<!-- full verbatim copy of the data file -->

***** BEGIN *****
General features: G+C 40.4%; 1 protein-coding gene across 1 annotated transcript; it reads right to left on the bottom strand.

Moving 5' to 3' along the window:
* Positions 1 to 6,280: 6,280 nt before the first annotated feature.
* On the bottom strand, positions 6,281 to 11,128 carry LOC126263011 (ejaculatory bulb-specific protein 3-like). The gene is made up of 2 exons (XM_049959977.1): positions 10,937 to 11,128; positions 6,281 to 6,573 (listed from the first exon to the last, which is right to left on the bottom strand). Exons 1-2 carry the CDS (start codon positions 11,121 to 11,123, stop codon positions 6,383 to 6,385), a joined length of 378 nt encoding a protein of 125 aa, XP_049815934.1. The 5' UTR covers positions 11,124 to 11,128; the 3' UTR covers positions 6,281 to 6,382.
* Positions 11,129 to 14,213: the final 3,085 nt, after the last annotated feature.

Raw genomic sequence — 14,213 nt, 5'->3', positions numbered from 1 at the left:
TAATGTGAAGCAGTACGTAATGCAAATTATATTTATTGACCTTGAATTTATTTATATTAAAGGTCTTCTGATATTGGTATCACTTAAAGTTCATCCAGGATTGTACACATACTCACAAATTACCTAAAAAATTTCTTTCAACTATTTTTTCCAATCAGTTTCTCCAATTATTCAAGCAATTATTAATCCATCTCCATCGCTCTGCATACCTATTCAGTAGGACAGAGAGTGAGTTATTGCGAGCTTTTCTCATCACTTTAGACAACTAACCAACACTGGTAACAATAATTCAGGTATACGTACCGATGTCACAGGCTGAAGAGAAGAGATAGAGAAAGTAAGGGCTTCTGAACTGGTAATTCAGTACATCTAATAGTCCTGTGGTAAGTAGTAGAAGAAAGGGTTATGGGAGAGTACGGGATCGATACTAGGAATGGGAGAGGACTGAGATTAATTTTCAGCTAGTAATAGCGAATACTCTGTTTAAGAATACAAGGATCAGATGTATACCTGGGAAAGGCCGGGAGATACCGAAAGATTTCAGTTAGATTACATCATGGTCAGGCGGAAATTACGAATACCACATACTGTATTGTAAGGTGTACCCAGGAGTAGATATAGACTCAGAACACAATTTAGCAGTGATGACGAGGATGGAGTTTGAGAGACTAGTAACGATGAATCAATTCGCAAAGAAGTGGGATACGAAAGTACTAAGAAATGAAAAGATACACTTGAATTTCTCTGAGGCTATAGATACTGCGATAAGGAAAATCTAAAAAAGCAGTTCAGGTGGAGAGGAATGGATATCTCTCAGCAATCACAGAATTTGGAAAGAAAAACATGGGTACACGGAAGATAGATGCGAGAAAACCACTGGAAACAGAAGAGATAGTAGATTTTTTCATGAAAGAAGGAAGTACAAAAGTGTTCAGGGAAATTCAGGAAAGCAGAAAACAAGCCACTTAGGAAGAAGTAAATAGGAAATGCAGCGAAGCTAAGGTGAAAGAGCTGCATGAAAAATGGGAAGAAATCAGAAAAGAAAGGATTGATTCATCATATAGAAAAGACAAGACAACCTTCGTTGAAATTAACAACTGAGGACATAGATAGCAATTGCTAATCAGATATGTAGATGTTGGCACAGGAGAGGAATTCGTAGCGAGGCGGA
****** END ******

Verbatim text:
General features: G+C 40.4%; 1 protein-coding gene across 1 annotated transcript; it reads right to left on the bottom strand.

Moving 5' to 3' along the window:
* Positions 1 to 6,280: 6,280 nt before the first annotated feature.
* On the bottom strand, positions 6,281 to 11,128 carry LOC126263011 (ejaculatory bulb-specific protein 3-like). The gene is made up of 2 exons (XM_049959977.1): positions 10,937 to 11,128; positions 6,281 to 6,573 (listed from the first exon to the last, which is right to left on the bottom strand). Exons 1-2 carry the CDS (start codon positions 11,121 to 11,123, stop codon positions 6,383 to 6,385), a joined length of 378 nt encoding a protein of 125 aa, XP_049815934.1. The 5' UTR covers positions 11,124 to 11,128; the 3' UTR covers positions 6,281 to 6,382.
* Positions 11,129 to 14,213: the final 3,085 nt, after the last annotated feature.

Raw genomic sequence — 14,213 nt, 5'->3', positions numbered from 1 at the left:
TAATGTGAAGCAGTACGTAATGCAAATTATATTTATTGACCTTGAATTTATTTATATTAAAGGTCTTCTGATATTGGTATCACTTAAAGTTCATCCAGGATTGTACACATACTCACAAATTACCTAAAAAATTTCTTTCAACTATTTTTTCCAATCAGTTTCTCCAATTATTCAAGCAATTATTAATCCATCTCCATCGCTCTGCATACCTATTCAGTAGGACAGAGAGTGAGTTATTGCGAGCTTTTCTCATCACTTTAGACAACTAACCAACACTGGTAACAATAATTCAGGTATACGTACCGATGTCACAGGCTGAAGAGAAGAGATAGAGAAAGTAAGGGCTTCTGAACTGGTAATTCAGTACATCTAATAGTCCTGTGGTAAGTAGTAGAAGAAAGGGTTATGGGAGAGTACGGGATCGATACTAGGAATGGGAGAGGACTGAGATTAATTTTCAGCTAGTAATAGCGAATACTCTGTTTAAGAATACAAGGATCAGATGTATACCTGGGAAAGGCCGGGAGATACCGAAAGATTTCAGTTAGATTACATCATGGTCAGGCGGAAATTACGAATACCACATACTGTATTGTAAGGTGTACCCAGGAGTAGATATAGACTCAGAACACAATTTAGCAGTGATGACGAGGATGGAGTTTGAGAGACTAGTAACGATGAATCAATTCGCAAAGAAGTGGGATACGAAAGTACTAAGAAATGAAAAGATACACTTGAATTTCTCTGAGGCTATAGATACTGCGATAAGGAAAATCTAAAAAAGCAGTTCAGGTGGAGAGGAATGGATATCTCTCAGCAATCACAGAATTTGGAAAGAAAAACATGGGTACACGGAAGATAGATGCGAGAAAACCACTGGAAACAGAAGAGATAGTAGATTTTTTCATGAAAGAAGGAAGTACAAAAGTGTTCAGGGAAATTCAGGAAAGCAGAAAACAAGCCACTTAGGAAGAAGTAAATAGGAAATGCAGCGAAGCTAAGGTGAAAGAGCTGCATGAAAAATGGGAAGAAATCAGAAAAGAAAGGATTGATTCATCATATAGAAAAGACAAGACAACCTTCGTTGAAATTAACAACTGAGGACATAGATAGCAATTGCTAATCAGATATGTAGATGTTGGCACAGGAGAGGAATTCGTAGCGAGGCGGA